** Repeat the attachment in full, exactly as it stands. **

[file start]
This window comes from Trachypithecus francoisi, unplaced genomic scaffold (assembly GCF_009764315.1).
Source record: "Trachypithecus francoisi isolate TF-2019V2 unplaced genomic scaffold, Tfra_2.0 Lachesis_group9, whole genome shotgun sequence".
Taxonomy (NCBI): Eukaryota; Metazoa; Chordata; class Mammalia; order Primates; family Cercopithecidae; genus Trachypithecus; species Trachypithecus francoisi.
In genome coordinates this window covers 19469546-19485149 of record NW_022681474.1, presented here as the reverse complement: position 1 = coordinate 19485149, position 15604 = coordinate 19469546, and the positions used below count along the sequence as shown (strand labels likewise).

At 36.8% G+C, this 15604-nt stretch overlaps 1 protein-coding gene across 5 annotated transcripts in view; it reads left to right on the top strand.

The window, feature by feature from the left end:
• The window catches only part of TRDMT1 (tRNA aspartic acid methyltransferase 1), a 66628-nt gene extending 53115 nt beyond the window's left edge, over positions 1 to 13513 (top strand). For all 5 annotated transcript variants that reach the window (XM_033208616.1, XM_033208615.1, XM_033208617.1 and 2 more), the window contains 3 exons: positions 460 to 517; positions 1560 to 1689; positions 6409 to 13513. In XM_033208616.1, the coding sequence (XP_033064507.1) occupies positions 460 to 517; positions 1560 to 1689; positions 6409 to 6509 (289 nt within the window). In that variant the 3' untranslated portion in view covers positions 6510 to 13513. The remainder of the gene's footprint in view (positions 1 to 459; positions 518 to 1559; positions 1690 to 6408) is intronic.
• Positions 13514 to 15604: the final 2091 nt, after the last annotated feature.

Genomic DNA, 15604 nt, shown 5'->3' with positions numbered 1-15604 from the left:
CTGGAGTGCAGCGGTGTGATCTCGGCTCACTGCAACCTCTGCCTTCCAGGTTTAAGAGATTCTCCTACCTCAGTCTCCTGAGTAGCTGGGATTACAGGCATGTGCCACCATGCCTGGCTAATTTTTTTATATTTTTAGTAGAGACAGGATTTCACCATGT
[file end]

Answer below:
This window comes from Trachypithecus francoisi, unplaced genomic scaffold (assembly GCF_009764315.1).
Source record: "Trachypithecus francoisi isolate TF-2019V2 unplaced genomic scaffold, Tfra_2.0 Lachesis_group9, whole genome shotgun sequence".
Taxonomy (NCBI): Eukaryota; Metazoa; Chordata; class Mammalia; order Primates; family Cercopithecidae; genus Trachypithecus; species Trachypithecus francoisi.
In genome coordinates this window covers 19469546-19485149 of record NW_022681474.1, presented here as the reverse complement: position 1 = coordinate 19485149, position 15604 = coordinate 19469546, and the positions used below count along the sequence as shown (strand labels likewise).

At 36.8% G+C, this 15604-nt stretch overlaps 1 protein-coding gene across 5 annotated transcripts in view; it reads left to right on the top strand.

The window, feature by feature from the left end:
• The window catches only part of TRDMT1 (tRNA aspartic acid methyltransferase 1), a 66628-nt gene extending 53115 nt beyond the window's left edge, over positions 1 to 13513 (top strand). For all 5 annotated transcript variants that reach the window (XM_033208616.1, XM_033208615.1, XM_033208617.1 and 2 more), the window contains 3 exons: positions 460 to 517; positions 1560 to 1689; positions 6409 to 13513. In XM_033208616.1, the coding sequence (XP_033064507.1) occupies positions 460 to 517; positions 1560 to 1689; positions 6409 to 6509 (289 nt within the window). In that variant the 3' untranslated portion in view covers positions 6510 to 13513. The remainder of the gene's footprint in view (positions 1 to 459; positions 518 to 1559; positions 1690 to 6408) is intronic.
• Positions 13514 to 15604: the final 2091 nt, after the last annotated feature.

Genomic DNA, 15604 nt, shown 5'->3' with positions numbered 1-15604 from the left:
CTGGAGTGCAGCGGTGTGATCTCGGCTCACTGCAACCTCTGCCTTCCAGGTTTAAGAGATTCTCCTACCTCAGTCTCCTGAGTAGCTGGGATTACAGGCATGTGCCACCATGCCTGGCTAATTTTTTTATATTTTTAGTAGAGACAGGATTTCACCATGT